Understanding tools strategy in a devops world

The recent explosion of software delivery tools needs to be paired with a discipline for managing them

Tools on wood table
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Tools play a pivotal role in the creation of any product, whether it’s a consumer good built through a manufacturing process or an app developed through a software delivery life cycle. The tools you use to build and create our products shape the overall value that they deliver to customers. In fact, the evolution of all product-development disciplines is marked by the introduction of new tools and practices for using them effectively.  

For traditional retail products, inventions like the assembly line and automation have transformed the development process. But those inventions were not in themselves enough. The technology needed to be paired with discipline like Lean to realize true value. Lean introduced a number of important techniques that allowed people and their processes to align with the new technology, techniques like the 5S methodology, which creates a visual workplace that is invariably safer and more efficient.  

Clearly tools and the practices around their use are a critical part of any product delivery supply chain, and software products are no exception. 

There is an explosion of digital tools that help you design, build, and deliver software products. Dozens of functional categories have emerged or crystalized over just the last five years in areas like issue tracking, application performance management, monitoring, logging, release engineering, QA/test, and security. Some of the factors that are influencing the growth follow.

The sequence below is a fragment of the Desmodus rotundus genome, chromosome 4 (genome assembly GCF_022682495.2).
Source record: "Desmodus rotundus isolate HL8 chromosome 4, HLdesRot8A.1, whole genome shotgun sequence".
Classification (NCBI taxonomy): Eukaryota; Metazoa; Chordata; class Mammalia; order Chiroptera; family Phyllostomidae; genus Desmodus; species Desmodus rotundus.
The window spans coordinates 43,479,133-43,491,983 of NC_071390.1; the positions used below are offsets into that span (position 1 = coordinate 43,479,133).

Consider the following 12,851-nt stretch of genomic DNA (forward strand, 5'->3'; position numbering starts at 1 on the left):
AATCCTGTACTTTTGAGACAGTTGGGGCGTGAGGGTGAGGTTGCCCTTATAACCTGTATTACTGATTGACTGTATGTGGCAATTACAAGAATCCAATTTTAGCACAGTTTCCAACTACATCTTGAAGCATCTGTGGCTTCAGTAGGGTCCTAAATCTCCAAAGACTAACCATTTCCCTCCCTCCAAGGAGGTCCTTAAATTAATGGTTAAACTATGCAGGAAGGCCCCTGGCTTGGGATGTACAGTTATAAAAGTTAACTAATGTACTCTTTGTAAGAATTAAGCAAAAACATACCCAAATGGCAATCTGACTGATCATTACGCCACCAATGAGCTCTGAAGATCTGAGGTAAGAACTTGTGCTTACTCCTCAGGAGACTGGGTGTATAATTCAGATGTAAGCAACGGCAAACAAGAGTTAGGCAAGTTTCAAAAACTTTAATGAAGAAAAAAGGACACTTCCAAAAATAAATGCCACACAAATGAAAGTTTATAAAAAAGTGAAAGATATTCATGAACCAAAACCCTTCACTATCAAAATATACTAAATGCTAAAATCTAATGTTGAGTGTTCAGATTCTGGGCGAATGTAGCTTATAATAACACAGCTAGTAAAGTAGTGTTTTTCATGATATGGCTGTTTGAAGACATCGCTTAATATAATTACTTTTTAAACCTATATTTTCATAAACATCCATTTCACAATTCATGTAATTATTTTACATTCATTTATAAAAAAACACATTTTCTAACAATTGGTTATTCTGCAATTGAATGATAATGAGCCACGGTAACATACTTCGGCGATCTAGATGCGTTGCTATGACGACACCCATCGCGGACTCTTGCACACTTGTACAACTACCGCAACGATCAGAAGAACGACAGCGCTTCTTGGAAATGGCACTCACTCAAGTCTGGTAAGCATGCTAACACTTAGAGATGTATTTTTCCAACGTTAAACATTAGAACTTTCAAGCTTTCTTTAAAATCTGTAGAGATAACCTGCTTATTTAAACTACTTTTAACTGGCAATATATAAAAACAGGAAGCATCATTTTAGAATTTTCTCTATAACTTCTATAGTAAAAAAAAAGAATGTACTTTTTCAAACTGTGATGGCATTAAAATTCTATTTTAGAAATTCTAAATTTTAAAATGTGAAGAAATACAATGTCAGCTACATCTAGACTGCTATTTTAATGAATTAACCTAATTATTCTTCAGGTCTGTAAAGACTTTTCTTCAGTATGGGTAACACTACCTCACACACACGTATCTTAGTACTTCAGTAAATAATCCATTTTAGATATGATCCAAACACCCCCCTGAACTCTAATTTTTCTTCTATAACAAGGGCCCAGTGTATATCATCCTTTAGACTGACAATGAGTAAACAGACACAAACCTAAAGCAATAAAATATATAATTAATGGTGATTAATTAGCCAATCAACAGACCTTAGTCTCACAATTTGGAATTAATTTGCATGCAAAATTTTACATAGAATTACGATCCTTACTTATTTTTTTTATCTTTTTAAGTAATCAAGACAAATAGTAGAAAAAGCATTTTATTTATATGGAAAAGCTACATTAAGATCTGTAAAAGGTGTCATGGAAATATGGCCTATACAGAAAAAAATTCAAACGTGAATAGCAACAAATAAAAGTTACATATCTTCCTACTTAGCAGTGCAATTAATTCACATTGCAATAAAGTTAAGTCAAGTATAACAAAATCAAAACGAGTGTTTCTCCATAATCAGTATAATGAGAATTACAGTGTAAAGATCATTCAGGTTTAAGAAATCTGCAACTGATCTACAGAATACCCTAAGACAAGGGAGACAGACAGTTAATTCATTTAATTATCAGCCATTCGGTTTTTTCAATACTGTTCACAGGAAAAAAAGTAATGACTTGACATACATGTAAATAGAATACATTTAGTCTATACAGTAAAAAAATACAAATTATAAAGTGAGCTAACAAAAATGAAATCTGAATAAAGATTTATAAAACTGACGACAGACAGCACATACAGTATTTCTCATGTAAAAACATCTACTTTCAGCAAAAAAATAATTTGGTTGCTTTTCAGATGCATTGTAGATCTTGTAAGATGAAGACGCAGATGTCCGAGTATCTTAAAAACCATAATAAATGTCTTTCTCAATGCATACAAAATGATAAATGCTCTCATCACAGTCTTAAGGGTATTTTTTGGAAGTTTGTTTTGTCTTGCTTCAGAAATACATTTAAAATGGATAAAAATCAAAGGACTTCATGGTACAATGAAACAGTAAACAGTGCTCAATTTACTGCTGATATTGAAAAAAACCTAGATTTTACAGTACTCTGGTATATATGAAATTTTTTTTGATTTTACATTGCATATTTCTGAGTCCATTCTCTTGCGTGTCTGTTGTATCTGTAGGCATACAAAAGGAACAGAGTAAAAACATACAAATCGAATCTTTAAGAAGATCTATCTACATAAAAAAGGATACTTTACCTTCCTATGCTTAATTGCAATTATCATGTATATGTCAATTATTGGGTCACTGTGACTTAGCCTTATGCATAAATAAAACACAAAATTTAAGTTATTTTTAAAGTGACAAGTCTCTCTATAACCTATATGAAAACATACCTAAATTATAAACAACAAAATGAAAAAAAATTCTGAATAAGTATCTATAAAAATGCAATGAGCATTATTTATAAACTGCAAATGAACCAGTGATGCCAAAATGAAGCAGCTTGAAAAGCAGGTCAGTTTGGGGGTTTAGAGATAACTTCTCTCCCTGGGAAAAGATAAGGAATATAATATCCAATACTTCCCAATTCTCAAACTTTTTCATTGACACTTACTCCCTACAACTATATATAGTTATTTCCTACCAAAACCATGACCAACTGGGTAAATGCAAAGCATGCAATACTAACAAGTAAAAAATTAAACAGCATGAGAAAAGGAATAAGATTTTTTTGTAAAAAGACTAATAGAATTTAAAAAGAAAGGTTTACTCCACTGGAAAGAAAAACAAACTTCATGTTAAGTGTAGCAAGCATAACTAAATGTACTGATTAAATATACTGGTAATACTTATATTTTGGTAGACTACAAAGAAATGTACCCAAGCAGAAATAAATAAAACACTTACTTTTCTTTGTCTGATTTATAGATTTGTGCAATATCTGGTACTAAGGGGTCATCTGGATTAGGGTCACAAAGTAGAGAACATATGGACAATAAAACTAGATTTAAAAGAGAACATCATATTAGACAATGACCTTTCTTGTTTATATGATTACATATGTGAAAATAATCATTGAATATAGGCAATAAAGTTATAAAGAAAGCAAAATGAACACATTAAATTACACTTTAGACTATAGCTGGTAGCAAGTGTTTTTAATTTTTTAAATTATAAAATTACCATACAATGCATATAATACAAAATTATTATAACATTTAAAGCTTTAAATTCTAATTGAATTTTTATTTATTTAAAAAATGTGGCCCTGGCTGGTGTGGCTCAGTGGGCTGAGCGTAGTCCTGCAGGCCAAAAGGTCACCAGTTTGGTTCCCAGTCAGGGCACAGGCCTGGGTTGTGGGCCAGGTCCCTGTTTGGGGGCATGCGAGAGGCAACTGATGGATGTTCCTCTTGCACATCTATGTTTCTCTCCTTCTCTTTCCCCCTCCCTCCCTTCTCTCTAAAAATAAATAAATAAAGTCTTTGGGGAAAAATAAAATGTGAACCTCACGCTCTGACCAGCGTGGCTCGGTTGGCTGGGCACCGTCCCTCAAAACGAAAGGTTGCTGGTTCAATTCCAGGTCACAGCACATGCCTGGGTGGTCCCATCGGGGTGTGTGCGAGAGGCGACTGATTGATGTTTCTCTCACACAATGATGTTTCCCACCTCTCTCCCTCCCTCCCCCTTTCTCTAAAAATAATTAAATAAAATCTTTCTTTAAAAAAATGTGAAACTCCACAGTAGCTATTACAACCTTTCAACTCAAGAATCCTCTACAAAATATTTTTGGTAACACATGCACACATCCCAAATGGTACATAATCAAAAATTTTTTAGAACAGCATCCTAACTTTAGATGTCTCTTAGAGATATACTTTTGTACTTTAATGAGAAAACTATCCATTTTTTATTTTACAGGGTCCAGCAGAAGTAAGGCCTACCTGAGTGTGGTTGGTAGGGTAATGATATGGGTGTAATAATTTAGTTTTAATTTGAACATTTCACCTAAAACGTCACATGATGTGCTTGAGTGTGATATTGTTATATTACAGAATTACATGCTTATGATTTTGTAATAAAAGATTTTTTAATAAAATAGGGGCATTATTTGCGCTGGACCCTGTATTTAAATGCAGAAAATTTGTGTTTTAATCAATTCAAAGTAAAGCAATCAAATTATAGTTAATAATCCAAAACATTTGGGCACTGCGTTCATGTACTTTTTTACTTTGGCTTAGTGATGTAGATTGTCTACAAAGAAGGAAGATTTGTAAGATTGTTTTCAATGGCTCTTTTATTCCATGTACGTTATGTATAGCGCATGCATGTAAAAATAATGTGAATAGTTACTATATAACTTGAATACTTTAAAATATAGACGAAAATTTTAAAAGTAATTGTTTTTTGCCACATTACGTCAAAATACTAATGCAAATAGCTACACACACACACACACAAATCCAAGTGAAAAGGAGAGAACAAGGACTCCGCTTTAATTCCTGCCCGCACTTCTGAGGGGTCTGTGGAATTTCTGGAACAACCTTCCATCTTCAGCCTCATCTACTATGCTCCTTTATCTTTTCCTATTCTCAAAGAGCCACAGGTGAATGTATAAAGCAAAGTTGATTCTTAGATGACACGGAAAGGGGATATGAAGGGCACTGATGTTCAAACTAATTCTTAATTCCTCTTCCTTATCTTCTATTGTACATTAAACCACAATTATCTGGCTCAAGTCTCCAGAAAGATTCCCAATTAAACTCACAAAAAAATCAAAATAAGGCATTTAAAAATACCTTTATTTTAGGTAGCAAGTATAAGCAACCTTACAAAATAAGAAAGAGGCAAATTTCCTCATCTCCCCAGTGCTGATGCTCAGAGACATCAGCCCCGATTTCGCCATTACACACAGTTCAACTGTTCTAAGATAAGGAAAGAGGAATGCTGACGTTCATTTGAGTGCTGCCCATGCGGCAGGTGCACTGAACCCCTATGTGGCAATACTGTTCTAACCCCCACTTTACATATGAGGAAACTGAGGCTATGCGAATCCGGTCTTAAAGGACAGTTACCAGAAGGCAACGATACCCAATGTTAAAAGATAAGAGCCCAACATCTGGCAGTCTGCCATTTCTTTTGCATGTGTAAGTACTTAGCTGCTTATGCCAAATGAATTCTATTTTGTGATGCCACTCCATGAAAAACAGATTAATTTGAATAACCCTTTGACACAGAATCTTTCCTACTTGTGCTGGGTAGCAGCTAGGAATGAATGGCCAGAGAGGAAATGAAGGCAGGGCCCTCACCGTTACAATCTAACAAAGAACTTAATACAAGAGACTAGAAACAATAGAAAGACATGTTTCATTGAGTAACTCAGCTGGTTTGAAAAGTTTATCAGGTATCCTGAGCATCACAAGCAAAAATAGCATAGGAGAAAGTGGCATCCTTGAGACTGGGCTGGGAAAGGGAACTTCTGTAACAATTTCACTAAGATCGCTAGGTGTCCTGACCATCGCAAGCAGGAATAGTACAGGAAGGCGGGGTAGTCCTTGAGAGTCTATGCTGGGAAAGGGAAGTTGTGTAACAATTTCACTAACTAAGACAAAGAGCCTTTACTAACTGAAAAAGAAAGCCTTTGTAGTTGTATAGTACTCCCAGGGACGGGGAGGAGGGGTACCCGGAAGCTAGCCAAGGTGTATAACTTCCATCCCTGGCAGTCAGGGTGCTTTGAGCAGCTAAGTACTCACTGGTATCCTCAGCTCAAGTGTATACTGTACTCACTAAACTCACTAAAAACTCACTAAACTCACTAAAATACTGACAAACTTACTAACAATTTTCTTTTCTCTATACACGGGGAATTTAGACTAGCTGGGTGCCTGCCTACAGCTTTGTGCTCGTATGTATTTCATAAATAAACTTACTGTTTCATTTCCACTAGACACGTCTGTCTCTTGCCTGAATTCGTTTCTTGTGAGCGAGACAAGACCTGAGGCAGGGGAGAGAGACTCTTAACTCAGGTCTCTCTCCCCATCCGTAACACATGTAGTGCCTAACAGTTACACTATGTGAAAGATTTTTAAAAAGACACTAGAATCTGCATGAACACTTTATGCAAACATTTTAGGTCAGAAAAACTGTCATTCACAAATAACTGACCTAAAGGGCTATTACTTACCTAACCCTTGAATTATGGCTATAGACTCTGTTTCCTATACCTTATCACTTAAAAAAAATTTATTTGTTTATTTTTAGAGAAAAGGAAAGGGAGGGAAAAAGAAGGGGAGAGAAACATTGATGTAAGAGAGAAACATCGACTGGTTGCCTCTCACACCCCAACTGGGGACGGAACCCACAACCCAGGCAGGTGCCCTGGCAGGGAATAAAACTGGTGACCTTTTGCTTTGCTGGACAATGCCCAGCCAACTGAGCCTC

SaaS

The effectiveness of SaaS in hands of startups has impacted this category of application just like every other category of business tools. Cloud platforms provides the conduit for disrupting the heavyweight enterprise applications. Categories that were previously dominated by large vendors like IBM and CA are being deconstructed and disrupted by SaaS startups. A tool backed by Series A funding and 50 engineers is now a serious contender to replace pieces of IBM’s Rational suite or HP’s test management curmudgeons.

Specialization

As you get more clarity about the boundaries of each process involved in software development, you can create role specializations and purpose-built tools for them. As an industry, we have been decomposing our technical problems into pieces we can solve through software tools. The result is a wider spectrum of shallow tool categories, rather than heavy and deep catch-all tools.

Commoditization

The universal need for software delivery in every industry means there is an active market for commercially supported tools that previously did not have enough demand to sustain a business. In the past an organization may have simply suffered by building and maintained their own tools, contributed to feature-lacking open source projects, or, most commonly, simply compensated for the lack of good tooling by using manual process and procedure. But now there is now a broad enough market to commercialize and monetize every tool category that you can dream up.  

While this market saturation has many upsides, the growth has been met with a lack of maturity in the methodologies of these tools are used and deployed. We haven’t quite developed the maturity of practices needed to support them. Key aspects that need to be anticipated and accounted for: